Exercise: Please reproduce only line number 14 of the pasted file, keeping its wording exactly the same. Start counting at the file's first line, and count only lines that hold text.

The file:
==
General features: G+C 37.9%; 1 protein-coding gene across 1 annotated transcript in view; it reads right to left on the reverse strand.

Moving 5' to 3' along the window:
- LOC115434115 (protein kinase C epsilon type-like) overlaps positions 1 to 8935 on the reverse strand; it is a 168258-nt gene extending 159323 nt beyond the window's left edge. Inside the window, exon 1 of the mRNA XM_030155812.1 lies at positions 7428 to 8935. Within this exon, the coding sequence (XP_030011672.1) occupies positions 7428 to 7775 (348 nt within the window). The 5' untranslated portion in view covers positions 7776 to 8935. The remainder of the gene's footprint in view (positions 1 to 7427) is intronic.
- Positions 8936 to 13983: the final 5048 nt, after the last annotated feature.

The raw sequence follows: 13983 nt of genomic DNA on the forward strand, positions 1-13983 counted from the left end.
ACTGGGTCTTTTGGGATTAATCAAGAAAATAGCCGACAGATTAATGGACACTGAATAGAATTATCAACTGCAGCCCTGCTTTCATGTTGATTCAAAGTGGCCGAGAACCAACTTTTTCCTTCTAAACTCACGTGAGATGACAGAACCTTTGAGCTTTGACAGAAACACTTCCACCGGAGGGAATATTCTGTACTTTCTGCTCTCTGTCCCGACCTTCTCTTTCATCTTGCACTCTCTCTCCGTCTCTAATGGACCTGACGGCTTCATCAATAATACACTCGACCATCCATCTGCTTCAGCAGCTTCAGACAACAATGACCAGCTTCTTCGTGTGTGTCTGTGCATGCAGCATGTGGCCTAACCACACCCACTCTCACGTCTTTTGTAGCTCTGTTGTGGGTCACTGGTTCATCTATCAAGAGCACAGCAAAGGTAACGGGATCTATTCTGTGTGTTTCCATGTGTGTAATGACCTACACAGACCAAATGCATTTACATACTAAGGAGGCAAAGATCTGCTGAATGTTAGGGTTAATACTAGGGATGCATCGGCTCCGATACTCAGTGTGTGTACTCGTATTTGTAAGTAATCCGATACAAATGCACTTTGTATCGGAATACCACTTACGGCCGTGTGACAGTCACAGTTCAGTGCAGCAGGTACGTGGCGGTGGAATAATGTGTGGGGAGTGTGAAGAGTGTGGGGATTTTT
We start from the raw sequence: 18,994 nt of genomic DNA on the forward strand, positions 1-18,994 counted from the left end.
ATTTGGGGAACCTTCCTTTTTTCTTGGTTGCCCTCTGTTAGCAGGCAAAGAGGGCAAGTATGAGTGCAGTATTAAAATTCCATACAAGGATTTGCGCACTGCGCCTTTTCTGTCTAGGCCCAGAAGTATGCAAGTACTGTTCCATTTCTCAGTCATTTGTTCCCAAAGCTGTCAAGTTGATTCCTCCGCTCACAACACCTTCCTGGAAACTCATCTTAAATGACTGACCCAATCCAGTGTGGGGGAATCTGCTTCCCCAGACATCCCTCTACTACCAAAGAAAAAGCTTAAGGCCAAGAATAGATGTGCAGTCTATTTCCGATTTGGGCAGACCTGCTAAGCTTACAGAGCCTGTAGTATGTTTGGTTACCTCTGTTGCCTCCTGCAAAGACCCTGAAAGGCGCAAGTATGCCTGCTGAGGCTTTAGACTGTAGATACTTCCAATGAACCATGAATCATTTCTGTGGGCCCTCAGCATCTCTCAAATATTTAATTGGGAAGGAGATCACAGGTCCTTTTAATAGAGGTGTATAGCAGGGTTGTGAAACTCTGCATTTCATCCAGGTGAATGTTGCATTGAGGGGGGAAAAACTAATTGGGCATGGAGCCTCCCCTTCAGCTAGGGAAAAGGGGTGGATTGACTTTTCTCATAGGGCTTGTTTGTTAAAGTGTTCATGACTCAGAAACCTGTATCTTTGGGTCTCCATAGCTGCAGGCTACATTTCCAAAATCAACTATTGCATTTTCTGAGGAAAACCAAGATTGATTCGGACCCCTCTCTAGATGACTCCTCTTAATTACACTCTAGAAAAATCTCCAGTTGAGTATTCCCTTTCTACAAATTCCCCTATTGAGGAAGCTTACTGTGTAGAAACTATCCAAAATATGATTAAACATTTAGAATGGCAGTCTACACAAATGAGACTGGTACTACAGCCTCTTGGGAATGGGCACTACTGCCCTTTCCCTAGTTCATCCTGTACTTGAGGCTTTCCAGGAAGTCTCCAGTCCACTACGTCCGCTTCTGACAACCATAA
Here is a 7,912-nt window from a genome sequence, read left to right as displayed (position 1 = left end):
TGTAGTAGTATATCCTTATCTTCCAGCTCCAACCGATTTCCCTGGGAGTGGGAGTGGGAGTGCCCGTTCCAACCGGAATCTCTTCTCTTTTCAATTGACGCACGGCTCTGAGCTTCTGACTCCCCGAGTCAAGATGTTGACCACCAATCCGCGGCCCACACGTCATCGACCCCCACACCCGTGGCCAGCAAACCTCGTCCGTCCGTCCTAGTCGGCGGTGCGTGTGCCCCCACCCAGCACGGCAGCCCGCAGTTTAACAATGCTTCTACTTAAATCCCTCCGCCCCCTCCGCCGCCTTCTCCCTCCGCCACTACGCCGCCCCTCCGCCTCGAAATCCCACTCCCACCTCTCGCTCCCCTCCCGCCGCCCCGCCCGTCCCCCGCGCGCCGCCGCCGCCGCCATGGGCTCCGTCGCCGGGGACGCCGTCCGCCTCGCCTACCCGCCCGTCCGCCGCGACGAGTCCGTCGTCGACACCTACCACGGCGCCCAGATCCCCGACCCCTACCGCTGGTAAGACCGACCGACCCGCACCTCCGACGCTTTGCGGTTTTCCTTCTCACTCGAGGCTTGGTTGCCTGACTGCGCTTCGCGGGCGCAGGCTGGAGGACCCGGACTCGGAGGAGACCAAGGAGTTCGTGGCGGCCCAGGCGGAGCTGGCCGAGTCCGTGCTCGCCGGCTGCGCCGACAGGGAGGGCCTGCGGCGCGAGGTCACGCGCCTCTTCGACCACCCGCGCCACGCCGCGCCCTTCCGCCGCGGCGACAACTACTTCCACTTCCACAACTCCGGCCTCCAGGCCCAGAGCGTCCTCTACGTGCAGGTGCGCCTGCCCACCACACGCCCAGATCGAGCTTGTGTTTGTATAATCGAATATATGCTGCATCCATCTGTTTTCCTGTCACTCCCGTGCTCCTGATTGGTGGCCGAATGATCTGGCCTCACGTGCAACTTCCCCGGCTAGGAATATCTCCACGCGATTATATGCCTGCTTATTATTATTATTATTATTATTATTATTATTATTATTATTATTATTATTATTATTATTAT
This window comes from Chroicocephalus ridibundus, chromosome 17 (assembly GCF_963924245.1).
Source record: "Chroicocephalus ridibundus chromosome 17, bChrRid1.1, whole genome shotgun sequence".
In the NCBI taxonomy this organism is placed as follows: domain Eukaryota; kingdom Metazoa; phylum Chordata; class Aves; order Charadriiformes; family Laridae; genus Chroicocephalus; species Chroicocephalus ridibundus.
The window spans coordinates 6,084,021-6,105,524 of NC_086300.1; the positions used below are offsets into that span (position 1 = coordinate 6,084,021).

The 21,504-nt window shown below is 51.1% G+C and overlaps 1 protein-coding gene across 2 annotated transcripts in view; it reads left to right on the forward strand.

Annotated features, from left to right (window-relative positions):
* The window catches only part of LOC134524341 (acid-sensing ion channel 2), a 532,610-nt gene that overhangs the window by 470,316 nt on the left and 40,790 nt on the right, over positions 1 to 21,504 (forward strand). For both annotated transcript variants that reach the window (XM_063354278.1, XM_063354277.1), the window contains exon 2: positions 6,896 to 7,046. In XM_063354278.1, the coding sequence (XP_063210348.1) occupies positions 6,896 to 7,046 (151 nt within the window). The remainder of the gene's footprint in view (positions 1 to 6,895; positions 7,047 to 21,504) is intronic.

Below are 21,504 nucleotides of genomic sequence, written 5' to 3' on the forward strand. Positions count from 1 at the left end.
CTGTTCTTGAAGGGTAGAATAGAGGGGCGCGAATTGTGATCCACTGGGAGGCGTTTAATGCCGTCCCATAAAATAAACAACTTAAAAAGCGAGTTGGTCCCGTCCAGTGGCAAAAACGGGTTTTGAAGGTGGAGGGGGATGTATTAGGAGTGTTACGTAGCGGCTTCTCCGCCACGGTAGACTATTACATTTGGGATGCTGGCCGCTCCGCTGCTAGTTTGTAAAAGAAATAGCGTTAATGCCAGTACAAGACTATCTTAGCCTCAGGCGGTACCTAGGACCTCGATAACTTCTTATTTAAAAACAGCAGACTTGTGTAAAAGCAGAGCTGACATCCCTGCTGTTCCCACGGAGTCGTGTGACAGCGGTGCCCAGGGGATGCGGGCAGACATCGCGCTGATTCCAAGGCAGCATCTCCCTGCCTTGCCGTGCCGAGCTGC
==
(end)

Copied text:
The window spans coordinates 6,084,021-6,105,524 of NC_086300.1; the positions used below are offsets into that span (position 1 = coordinate 6,084,021).